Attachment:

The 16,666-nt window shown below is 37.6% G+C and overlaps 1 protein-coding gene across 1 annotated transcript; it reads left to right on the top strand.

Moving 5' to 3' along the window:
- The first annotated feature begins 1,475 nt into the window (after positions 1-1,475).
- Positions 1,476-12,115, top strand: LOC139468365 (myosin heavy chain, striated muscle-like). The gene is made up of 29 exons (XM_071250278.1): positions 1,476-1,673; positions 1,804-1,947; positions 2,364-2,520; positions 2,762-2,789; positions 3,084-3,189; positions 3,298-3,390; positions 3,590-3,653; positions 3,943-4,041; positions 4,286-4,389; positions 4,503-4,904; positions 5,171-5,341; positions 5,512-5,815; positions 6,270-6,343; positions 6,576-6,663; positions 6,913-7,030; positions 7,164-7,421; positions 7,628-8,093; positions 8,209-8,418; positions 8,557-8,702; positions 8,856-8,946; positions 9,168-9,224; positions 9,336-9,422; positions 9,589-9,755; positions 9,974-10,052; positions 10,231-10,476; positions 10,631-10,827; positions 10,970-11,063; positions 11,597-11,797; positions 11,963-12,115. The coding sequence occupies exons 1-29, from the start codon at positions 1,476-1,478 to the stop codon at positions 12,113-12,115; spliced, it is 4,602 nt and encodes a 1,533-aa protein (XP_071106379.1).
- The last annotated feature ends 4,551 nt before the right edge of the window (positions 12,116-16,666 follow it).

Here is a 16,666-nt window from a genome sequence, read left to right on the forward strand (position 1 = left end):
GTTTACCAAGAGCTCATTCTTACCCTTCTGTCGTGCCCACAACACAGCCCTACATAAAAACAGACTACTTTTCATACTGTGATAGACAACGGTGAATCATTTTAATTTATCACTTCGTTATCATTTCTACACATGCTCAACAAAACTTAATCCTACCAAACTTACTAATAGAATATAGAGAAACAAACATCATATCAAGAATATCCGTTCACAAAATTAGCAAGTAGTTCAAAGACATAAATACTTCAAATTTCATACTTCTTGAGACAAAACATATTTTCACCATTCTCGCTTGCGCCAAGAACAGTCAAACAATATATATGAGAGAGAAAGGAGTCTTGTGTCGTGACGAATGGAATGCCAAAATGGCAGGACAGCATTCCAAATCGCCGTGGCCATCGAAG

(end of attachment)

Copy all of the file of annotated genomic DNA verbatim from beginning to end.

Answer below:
The 16,666-nt window shown below is 37.6% G+C and overlaps 1 protein-coding gene across 1 annotated transcript; it reads left to right on the top strand.

Moving 5' to 3' along the window:
- The first annotated feature begins 1,475 nt into the window (after positions 1-1,475).
- Positions 1,476-12,115, top strand: LOC139468365 (myosin heavy chain, striated muscle-like). The gene is made up of 29 exons (XM_071250278.1): positions 1,476-1,673; positions 1,804-1,947; positions 2,364-2,520; positions 2,762-2,789; positions 3,084-3,189; positions 3,298-3,390; positions 3,590-3,653; positions 3,943-4,041; positions 4,286-4,389; positions 4,503-4,904; positions 5,171-5,341; positions 5,512-5,815; positions 6,270-6,343; positions 6,576-6,663; positions 6,913-7,030; positions 7,164-7,421; positions 7,628-8,093; positions 8,209-8,418; positions 8,557-8,702; positions 8,856-8,946; positions 9,168-9,224; positions 9,336-9,422; positions 9,589-9,755; positions 9,974-10,052; positions 10,231-10,476; positions 10,631-10,827; positions 10,970-11,063; positions 11,597-11,797; positions 11,963-12,115. The coding sequence occupies exons 1-29, from the start codon at positions 1,476-1,478 to the stop codon at positions 12,113-12,115; spliced, it is 4,602 nt and encodes a 1,533-aa protein (XP_071106379.1).
- The last annotated feature ends 4,551 nt before the right edge of the window (positions 12,116-16,666 follow it).

Here is a 16,666-nt window from a genome sequence, read left to right on the forward strand (position 1 = left end):
GTTTACCAAGAGCTCATTCTTACCCTTCTGTCGTGCCCACAACACAGCCCTACATAAAAACAGACTACTTTTCATACTGTGATAGACAACGGTGAATCATTTTAATTTATCACTTCGTTATCATTTCTACACATGCTCAACAAAACTTAATCCTACCAAACTTACTAATAGAATATAGAGAAACAAACATCATATCAAGAATATCCGTTCACAAAATTAGCAAGTAGTTCAAAGACATAAATACTTCAAATTTCATACTTCTTGAGACAAAACATATTTTCACCATTCTCGCTTGCGCCAAGAACAGTCAAACAATATATATGAGAGAGAAAGGAGTCTTGTGTCGTGACGAATGGAATGCCAAAATGGCAGGACAGCATTCCAAATCGCCGTGGCCATCGAAG